Currently the last major construction phase of the 10 year restoration of the former Pixieland site is underway. This final effort will fill the Fraser Creek ditch, which will allow Fraser Creek to flow again into the Salmon River through its historical channel providing natural sinuous channels for fish rearing. This ditch is approximately 500 feet long and 5 feet deep and runs parallel to Highway 101 from Fraser Road to the Hwy 101 Salmon River bridge. The construction project will continue through most of the month of September.
This project is a milestone for US Forest Service (USFS) Project Manager Jared Richey, who pointed out that he’d been involved with this project for over 10 years. Jared indicated that “this ditch once had a tidegate and nearby sewage treatment infrastructure we had to pull out. That was a challenge! It’s so gratifying to see how good the tidal marsh now looks and to get this last work done.”
Since 2007 efforts have been underway to restore the former Pixieland amusement park site back to natural conditions. The goal is to re-create the natural marsh on these 57 acres that provides habitat that is essential to the salmon, steelhead, and other fish and wildlife in the Salmon River. Earlier phases at Pixieland involved the removal of all the buildings, asphalt, and other infrastructure, re-establishing stream channels, grading the site to historic marsh elevations, planting of native trees, shrubs and grasses, re-planting native species, and controlling invasive weeds.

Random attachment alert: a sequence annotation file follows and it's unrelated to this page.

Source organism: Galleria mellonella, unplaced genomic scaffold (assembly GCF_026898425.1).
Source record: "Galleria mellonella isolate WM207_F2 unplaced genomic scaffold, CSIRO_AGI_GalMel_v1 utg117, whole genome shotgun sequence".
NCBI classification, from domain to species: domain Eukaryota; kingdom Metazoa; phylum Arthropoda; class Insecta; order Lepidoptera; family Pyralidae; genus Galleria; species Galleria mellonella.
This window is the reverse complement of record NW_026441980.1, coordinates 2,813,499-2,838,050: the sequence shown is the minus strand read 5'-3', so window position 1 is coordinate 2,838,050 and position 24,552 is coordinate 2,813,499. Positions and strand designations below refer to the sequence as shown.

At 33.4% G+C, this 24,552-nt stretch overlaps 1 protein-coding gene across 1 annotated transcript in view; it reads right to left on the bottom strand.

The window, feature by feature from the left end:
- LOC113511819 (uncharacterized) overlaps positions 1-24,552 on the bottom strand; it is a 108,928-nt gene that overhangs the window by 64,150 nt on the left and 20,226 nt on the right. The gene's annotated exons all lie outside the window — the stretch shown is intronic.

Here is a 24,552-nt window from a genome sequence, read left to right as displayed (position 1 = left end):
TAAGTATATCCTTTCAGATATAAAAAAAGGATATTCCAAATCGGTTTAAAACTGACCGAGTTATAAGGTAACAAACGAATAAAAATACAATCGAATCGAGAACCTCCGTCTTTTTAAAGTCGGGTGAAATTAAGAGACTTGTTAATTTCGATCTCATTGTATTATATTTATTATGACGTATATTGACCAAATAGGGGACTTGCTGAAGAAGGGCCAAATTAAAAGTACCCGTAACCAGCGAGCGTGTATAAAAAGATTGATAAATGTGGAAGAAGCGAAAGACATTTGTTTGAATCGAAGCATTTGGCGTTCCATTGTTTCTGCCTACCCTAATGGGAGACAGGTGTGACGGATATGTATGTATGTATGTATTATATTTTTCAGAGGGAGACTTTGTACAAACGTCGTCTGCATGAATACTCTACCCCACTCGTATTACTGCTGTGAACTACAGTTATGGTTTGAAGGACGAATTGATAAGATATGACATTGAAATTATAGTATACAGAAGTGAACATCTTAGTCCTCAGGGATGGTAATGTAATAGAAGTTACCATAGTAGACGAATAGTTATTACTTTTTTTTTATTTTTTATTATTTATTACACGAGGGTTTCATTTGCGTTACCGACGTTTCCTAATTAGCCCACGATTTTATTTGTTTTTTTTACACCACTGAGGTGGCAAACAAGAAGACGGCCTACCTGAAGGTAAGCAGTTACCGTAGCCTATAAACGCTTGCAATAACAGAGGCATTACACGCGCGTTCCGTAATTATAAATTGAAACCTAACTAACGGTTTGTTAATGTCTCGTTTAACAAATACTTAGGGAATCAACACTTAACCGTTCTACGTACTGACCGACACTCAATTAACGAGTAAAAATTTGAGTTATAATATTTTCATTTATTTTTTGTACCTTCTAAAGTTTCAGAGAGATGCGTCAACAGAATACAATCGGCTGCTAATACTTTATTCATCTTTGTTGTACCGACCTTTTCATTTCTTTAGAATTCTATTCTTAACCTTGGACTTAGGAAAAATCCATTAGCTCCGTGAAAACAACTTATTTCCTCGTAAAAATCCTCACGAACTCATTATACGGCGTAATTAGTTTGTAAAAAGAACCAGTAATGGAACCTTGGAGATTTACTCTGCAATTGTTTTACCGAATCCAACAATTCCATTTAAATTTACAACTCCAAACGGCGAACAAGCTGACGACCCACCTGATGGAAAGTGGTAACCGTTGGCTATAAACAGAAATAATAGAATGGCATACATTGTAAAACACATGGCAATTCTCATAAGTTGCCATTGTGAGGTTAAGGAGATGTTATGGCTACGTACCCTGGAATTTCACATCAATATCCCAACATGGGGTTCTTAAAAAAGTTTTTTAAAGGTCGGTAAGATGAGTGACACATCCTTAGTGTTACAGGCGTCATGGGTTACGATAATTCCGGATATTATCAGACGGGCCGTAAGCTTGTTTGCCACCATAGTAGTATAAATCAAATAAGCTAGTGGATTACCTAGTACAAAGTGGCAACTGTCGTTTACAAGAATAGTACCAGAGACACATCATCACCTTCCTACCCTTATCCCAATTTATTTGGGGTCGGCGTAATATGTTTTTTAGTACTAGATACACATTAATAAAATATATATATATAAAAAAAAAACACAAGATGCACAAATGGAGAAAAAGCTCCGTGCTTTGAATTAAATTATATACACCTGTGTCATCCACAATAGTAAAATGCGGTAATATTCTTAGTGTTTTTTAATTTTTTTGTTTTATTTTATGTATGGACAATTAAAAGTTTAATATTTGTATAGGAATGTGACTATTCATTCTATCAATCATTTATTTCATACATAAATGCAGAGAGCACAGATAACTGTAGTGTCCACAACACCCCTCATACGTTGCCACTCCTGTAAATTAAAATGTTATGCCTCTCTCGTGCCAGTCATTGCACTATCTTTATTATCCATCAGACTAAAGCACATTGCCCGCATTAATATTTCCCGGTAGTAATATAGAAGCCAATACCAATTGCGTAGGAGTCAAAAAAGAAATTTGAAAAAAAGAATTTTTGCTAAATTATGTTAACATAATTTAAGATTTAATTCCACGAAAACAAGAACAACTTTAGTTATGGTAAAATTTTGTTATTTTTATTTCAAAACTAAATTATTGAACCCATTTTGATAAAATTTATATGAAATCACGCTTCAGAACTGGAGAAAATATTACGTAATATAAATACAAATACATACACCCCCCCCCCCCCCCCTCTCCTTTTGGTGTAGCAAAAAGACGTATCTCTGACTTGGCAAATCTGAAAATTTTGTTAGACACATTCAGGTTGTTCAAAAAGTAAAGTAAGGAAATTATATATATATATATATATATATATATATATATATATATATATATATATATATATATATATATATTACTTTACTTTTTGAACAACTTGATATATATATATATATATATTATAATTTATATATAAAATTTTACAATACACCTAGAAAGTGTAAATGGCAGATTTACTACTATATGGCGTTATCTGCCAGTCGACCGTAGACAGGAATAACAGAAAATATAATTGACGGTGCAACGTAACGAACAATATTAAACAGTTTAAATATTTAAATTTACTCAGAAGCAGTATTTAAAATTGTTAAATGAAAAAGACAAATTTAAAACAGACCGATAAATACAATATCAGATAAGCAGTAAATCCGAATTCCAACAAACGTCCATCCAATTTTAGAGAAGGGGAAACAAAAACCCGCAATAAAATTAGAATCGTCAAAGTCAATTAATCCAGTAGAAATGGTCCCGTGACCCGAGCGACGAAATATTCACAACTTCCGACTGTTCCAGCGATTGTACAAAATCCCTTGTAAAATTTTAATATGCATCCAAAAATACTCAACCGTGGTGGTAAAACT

Before the ditch can be filled though, biologists and hydrologists will be blocking off the ditch at both the Salmon River and Fraser Creek ends, pumping out the water, and capturing the salmon, lamprey and other fish that may be left stranded. Evan Hayduk, project manager for Salmon Drift Creek Watershed Council and Kami Ellingson, USFS Watershed Program Manager, will work alongside other biologists and hydrologists to get these animals to safety. According to Hayduk, “we work at low tide so there isn’t so much water in the ditch to begin with and work with seines and hand held nets to quickly transfer the animals to buckets.”
This effort is part of an overall plan by the U.S. Forest Service and other partners to restore the Salmon River estuary, a part of the Cascade Head Scenic Research Area, one of only two Biosphere Reserves in Oregon. Restoration efforts started in 1978 when only 28% of the original marsh remained. Dike removal projects have occurred over decades to restore the estuary and currently over 80% of the estuary is now open to the tides, with the tidal marshes now recovering their natural productivity and functions.
Watershed Project Manager Eillingson has seen the changes and monitored the results of all these restoration projects over the years. “None of this work has ever been exactly how we’d anticipated things… we are always adapting to needs and challenges on the ground, once we get going.” She explained that local contractor Paul Lindsey Trucking and Excavating was coordinating the delivery of all the soil that was needed to fill the ditch. “We thought it was going to take 7000 yards, but it turns out we’ll need more. Luckily we’ve had nothing but cooperation and it makes this work so much less stressful.”
Fishermen, kayakers and others will soon be able to enjoy the bounty and beauty of another restored tidal marsh.